Creating serendipity: Attention-grabbing tips for your product display
We have all been there … we run into a store for one thing, only to find ourselves unloading a shopping cart full of goods into the trunk. It’s not surprising that long-term studies found that only one third of the purchases made in stores are pre-planned. Retailers have realized the value of strategic placement and are finding innovative and subtle (and not-so-subtle) ways to create serendipity for their customers.Enter the exciting world of product displays. From end caps to shelf signs, there are a multitude of tactics to bring your product to the forefront to increase the likelihood of purchase. Temporary displays have the greatest potential for attracting attention due to their prominent size and novelty, which make them much more noticeable. But permanent displays can also be used for manipulating the product’s location, the display, adjacencies and aesthetic elements such as size and color coordination and special signage.

Here are a few tactics to using singularly, or in conjunction, to rev up your product display tactics:

  • Be practical. Shoppers are becoming increasingly frugal. Coupon users collectively saved $4.6 billion in 2011, up 12.2% from 2010. To take advantage of this retail trend, offer 10% off Post-it Coupons that easily adhere to most packaging and products, adding to consumers’ ease of use.
  • Be cross-promotional. Research in consumer psychology, backed by plain common sense, has shown that conveying the perception of a good value is likely to create a purchase. Offer deals on similar products (e.g. buy a bicycle and take $10 off the price of the helmet).  Conversely, based on your relational sales data, position two products in close proximity. If you find that people typically purchase sunscreen and allergy medicine together, then create an end cap featuring both products to foster good fortune.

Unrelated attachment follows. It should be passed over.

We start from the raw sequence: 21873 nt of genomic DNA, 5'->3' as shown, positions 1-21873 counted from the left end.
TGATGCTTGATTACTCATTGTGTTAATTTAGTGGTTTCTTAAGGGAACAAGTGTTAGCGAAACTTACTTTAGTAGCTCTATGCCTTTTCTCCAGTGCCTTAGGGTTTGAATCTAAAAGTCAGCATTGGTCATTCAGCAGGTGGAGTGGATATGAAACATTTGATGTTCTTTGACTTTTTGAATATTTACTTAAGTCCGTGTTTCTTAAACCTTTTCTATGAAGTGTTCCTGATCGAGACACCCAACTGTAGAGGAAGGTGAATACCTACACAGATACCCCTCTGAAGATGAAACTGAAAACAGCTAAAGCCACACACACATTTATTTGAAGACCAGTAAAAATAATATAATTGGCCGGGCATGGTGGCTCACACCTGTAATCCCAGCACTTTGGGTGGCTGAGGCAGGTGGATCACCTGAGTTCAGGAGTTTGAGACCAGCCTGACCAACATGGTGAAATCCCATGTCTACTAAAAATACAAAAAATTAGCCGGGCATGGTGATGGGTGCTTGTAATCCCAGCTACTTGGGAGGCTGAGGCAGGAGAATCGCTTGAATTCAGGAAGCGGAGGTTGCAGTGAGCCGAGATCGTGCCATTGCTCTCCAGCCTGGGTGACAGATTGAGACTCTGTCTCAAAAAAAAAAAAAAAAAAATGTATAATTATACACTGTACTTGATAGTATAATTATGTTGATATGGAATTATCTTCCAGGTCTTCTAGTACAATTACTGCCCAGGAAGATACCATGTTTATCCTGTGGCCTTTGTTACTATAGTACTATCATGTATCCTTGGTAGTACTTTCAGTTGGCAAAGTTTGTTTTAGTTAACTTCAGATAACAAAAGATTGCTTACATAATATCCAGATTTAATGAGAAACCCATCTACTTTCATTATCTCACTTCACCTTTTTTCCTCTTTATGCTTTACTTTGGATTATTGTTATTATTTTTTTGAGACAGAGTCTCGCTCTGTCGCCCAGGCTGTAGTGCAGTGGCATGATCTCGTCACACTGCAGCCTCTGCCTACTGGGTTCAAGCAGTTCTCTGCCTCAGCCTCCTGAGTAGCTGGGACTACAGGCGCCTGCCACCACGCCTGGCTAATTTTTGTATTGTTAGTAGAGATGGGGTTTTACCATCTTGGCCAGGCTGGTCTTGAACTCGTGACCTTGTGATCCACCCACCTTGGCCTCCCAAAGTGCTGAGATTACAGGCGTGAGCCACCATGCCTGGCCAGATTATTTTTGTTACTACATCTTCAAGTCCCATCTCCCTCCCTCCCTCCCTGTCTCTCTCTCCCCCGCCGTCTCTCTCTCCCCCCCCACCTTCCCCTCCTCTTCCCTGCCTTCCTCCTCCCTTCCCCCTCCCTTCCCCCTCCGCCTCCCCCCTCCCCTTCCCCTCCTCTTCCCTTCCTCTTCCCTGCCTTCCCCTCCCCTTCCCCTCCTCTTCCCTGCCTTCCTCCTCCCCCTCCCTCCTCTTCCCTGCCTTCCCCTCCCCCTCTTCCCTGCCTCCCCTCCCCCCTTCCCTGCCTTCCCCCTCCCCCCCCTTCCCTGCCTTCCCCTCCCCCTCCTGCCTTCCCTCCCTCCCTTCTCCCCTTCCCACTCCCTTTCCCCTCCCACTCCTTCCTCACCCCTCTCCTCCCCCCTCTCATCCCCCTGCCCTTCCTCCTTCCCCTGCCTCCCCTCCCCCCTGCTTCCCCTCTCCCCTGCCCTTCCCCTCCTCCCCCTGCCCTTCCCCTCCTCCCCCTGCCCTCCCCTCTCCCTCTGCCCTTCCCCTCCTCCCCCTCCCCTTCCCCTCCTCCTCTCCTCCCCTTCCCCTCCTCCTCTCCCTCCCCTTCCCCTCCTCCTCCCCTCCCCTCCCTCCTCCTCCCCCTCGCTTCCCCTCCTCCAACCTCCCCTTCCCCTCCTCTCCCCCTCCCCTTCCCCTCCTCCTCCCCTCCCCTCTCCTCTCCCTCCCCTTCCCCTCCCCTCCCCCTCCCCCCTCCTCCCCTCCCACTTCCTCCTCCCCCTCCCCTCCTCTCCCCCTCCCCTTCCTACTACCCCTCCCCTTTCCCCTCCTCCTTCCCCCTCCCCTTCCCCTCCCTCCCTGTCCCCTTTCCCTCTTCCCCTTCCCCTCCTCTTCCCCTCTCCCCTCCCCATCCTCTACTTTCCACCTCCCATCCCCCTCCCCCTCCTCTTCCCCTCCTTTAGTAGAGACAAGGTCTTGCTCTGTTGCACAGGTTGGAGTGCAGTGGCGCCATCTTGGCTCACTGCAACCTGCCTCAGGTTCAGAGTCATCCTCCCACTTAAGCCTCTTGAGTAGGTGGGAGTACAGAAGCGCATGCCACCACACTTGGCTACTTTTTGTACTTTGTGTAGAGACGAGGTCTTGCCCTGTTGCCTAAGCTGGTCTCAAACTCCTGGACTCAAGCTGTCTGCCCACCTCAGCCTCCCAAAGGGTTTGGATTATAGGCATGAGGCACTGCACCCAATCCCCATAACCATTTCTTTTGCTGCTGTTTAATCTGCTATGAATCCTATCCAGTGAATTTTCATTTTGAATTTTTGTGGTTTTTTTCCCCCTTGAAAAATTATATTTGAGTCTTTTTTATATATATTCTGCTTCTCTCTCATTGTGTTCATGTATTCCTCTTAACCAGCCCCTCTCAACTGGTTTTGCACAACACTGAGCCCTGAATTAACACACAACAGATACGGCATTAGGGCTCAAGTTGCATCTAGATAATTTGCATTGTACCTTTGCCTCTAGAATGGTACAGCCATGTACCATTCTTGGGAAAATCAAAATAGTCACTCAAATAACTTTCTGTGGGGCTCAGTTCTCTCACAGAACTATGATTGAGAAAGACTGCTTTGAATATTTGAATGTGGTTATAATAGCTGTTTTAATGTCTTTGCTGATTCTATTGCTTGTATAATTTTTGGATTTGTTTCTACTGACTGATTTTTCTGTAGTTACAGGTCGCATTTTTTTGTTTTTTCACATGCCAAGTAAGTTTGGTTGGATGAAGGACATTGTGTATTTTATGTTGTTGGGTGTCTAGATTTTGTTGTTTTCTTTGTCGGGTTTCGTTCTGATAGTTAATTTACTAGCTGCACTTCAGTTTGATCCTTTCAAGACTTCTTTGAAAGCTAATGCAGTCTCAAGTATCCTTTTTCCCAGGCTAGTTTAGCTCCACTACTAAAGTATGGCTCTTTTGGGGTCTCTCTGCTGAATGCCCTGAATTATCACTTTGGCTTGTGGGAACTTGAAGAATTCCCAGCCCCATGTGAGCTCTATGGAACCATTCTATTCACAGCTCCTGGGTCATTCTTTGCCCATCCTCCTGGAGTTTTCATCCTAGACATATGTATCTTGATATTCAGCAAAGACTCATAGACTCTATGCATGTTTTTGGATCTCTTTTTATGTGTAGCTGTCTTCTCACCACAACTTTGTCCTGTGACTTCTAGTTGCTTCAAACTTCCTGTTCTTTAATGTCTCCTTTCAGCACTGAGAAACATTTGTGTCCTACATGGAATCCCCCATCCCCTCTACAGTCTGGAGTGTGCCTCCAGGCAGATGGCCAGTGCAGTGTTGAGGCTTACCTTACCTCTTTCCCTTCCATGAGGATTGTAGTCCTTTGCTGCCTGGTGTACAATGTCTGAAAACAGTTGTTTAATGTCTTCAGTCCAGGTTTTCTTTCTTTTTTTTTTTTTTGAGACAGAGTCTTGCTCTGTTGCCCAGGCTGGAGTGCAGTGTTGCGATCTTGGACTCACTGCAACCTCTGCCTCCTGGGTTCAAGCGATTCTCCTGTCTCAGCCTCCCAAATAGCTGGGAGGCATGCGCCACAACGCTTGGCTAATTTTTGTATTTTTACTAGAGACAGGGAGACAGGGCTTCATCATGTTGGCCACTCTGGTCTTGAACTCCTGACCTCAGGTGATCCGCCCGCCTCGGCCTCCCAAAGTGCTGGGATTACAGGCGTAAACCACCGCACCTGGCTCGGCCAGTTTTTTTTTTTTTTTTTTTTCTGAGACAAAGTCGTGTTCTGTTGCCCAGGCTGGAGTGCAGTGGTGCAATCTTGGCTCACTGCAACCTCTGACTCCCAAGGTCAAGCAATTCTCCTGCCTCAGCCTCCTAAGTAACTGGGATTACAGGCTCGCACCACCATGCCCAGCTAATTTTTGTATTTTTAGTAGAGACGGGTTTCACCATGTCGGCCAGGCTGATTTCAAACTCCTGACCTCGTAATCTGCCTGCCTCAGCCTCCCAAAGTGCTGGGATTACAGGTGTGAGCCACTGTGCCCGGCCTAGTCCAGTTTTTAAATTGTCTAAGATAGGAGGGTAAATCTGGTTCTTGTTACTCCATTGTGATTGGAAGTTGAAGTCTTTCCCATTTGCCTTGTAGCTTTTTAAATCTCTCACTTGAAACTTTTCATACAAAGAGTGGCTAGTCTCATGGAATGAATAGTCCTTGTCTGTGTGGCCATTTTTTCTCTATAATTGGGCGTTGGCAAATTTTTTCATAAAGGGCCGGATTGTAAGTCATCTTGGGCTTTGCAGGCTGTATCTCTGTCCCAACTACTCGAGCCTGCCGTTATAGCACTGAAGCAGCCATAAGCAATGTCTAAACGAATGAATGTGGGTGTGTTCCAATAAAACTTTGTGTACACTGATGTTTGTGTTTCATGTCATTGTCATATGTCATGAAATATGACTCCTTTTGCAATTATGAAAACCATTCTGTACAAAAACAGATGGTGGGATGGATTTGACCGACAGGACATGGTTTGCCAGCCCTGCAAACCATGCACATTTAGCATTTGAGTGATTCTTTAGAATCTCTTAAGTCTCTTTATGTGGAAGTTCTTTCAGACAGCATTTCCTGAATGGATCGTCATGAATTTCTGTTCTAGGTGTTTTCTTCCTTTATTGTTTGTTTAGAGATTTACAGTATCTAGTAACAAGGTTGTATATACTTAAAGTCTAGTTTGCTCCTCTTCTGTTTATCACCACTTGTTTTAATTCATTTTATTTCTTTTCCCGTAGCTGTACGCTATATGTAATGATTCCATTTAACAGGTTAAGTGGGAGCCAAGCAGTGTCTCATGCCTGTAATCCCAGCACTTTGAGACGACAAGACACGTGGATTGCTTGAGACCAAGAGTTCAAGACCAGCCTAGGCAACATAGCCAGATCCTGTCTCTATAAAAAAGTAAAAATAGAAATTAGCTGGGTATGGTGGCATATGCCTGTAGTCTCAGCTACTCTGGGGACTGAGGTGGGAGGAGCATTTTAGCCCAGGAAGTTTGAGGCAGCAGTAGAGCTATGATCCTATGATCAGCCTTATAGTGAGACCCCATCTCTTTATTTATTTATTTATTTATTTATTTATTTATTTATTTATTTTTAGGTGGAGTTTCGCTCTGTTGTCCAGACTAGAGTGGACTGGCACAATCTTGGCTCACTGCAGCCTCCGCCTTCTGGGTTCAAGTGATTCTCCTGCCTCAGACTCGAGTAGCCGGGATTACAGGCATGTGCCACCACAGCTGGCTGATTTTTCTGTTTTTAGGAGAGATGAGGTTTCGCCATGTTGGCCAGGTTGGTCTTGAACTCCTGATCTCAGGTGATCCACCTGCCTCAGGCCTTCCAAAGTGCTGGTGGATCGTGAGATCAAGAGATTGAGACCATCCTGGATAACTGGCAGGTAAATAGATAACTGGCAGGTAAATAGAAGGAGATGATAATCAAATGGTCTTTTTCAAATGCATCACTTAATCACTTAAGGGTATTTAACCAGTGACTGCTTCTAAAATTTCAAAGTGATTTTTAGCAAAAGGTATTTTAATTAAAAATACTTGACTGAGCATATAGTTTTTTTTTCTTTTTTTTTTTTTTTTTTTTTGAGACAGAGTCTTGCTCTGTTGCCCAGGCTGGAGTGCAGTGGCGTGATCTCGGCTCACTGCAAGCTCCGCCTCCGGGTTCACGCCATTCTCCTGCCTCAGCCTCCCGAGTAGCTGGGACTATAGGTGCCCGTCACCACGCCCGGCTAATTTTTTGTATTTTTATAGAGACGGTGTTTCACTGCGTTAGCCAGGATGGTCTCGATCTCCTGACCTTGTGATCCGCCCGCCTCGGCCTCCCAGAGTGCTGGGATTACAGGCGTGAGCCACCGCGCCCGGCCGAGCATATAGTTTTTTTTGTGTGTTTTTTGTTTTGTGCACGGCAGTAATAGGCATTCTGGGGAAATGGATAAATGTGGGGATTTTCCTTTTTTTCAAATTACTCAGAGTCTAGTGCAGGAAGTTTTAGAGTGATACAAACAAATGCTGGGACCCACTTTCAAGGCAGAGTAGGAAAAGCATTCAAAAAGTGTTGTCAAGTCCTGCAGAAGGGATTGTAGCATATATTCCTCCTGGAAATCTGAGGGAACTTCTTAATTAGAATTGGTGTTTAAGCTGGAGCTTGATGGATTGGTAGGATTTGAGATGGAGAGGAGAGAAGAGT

• Be inventive. From new recipes to craft project ideas, offer solutions to the question: “How could I use that?” Display additional tips in a floor poster stand with pockets. For example, a craft store could display how-to guides on a variety of projects using a singular item, ranging in skill level, and providing a list of needed items.
  • Be cheeky. Craft clever content to fit your brand’s image.  In one example, Wrigley’s™ Orbit® gum uses the slogan “Clean It Up” and asks people to “Join the Dirty Mouth Study.” Combining something quirky and memorable, along with traditional shelf wobblers and colorful removable floor stickers, is a great way to get people talking.
  • Be instant. Have a product that can be used immediately. For instance, simply keeping a bottle of water in a display cooler makes it much more attractive.
  • Be animated. Anything that moves draws attention. Whether utilizing a rotating literature holder, a battery operated sign or a large hanging banner, lights and motion will create attraction to your display.
  • Be clean. As the old adage goes, sometimes less is more. Avoid the clutter and opt instead for symmetry and simplicity in your display. The ultimate example of simplicity is the Apple™ Store, which is carried throughout the brand to perfection. Additionally, there is an unexpected benefit to tidy product displays. One school of thought says that if a store is clean, it deters theft.
  • Be savvy. Tie your product display into your other marketing channels by creating a program that has built-in metrics and creates an experience beyond the bricks and mortar. Place a QR code on the display materials with an enticing mobile coupon, then direct shoppers to a quick and easy survey. Not only can you measure the reach via analytics of the landing page, you can also collect market research and increase website traffic.

Consumer behavior is a fascinating field full of interesting revelations that could take a serendipitous experience to a whole new level. If considering things like the psychology of color, you could really build yourself a psychological tool of success.

Dreze, Xavier, Stephen J. Hoch, and Mary E. Purk. “Shelf Management and Space Elasticity.” Research Chicago Booth. Nov. 1994. Web. 11 Dec. 2011.

“Coupon Trend Reports.” Coupon Trend Reports: Consumers Receive $4.6 Billion Coupon Savings in 2011. Santella & Associates, 26 Jan. 2012. Web. 17 May 2012.

Martin, Scott. “How Apple Stores Rewrote the Rules of Retailing.” Editorial. USA Today 18 May 2011. USA Today. Gannett, 19 May 2011. Web. 21 May 2012.

McFarlin, Kate. “How to Stop a Shoplifter in a Store.” Editorial. The Houston Chronicle, Small Business sec. Chron.com. Hearst Communications Inc. Web. 21 May 2012.

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